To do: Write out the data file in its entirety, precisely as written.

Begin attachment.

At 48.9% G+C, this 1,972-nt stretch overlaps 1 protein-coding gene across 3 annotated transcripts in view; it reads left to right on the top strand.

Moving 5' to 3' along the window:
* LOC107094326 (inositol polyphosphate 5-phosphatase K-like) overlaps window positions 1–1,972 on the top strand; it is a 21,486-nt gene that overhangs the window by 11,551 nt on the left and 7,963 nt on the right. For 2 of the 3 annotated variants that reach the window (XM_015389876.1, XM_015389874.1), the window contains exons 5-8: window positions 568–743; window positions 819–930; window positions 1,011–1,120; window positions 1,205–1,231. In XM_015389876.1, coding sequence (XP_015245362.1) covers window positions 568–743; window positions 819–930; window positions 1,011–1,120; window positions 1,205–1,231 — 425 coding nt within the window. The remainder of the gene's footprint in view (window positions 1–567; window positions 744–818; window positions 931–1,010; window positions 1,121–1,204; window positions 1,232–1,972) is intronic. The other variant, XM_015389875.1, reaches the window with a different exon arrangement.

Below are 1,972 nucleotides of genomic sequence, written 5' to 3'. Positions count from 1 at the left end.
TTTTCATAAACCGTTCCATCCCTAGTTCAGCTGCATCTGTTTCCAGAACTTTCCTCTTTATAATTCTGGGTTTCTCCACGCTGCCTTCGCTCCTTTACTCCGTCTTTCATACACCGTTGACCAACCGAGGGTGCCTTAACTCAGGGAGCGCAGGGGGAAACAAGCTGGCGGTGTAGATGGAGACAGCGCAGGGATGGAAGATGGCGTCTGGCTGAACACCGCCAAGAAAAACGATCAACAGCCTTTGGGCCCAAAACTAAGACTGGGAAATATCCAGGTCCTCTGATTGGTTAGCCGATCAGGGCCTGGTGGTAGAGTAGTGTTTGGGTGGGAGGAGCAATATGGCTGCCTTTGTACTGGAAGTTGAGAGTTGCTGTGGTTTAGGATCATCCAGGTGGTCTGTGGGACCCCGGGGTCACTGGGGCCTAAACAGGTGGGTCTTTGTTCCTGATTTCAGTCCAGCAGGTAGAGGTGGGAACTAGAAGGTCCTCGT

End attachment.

At 48.9% G+C, this 1,972-nt stretch overlaps 1 protein-coding gene across 3 annotated transcripts in view; it reads left to right on the top strand.

Moving 5' to 3' along the window:
* LOC107094326 (inositol polyphosphate 5-phosphatase K-like) overlaps window positions 1–1,972 on the top strand; it is a 21,486-nt gene that overhangs the window by 11,551 nt on the left and 7,963 nt on the right. For 2 of the 3 annotated variants that reach the window (XM_015389876.1, XM_015389874.1), the window contains exons 5-8: window positions 568–743; window positions 819–930; window positions 1,011–1,120; window positions 1,205–1,231. In XM_015389876.1, coding sequence (XP_015245362.1) covers window positions 568–743; window positions 819–930; window positions 1,011–1,120; window positions 1,205–1,231 — 425 coding nt within the window. The remainder of the gene's footprint in view (window positions 1–567; window positions 744–818; window positions 931–1,010; window positions 1,121–1,204; window positions 1,232–1,972) is intronic. The other variant, XM_015389875.1, reaches the window with a different exon arrangement.

Below are 1,972 nucleotides of genomic sequence, written 5' to 3'. Positions count from 1 at the left end.
TTTTCATAAACCGTTCCATCCCTAGTTCAGCTGCATCTGTTTCCAGAACTTTCCTCTTTATAATTCTGGGTTTCTCCACGCTGCCTTCGCTCCTTTACTCCGTCTTTCATACACCGTTGACCAACCGAGGGTGCCTTAACTCAGGGAGCGCAGGGGGAAACAAGCTGGCGGTGTAGATGGAGACAGCGCAGGGATGGAAGATGGCGTCTGGCTGAACACCGCCAAGAAAAACGATCAACAGCCTTTGGGCCCAAAACTAAGACTGGGAAATATCCAGGTCCTCTGATTGGTTAGCCGATCAGGGCCTGGTGGTAGAGTAGTGTTTGGGTGGGAGGAGCAATATGGCTGCCTTTGTACTGGAAGTTGAGAGTTGCTGTGGTTTAGGATCATCCAGGTGGTCTGTGGGACCCCGGGGTCACTGGGGCCTAAACAGGTGGGTCTTTGTTCCTGATTTCAGTCCAGCAGGTAGAGGTGGGAACTAGAAGGTCCTCGT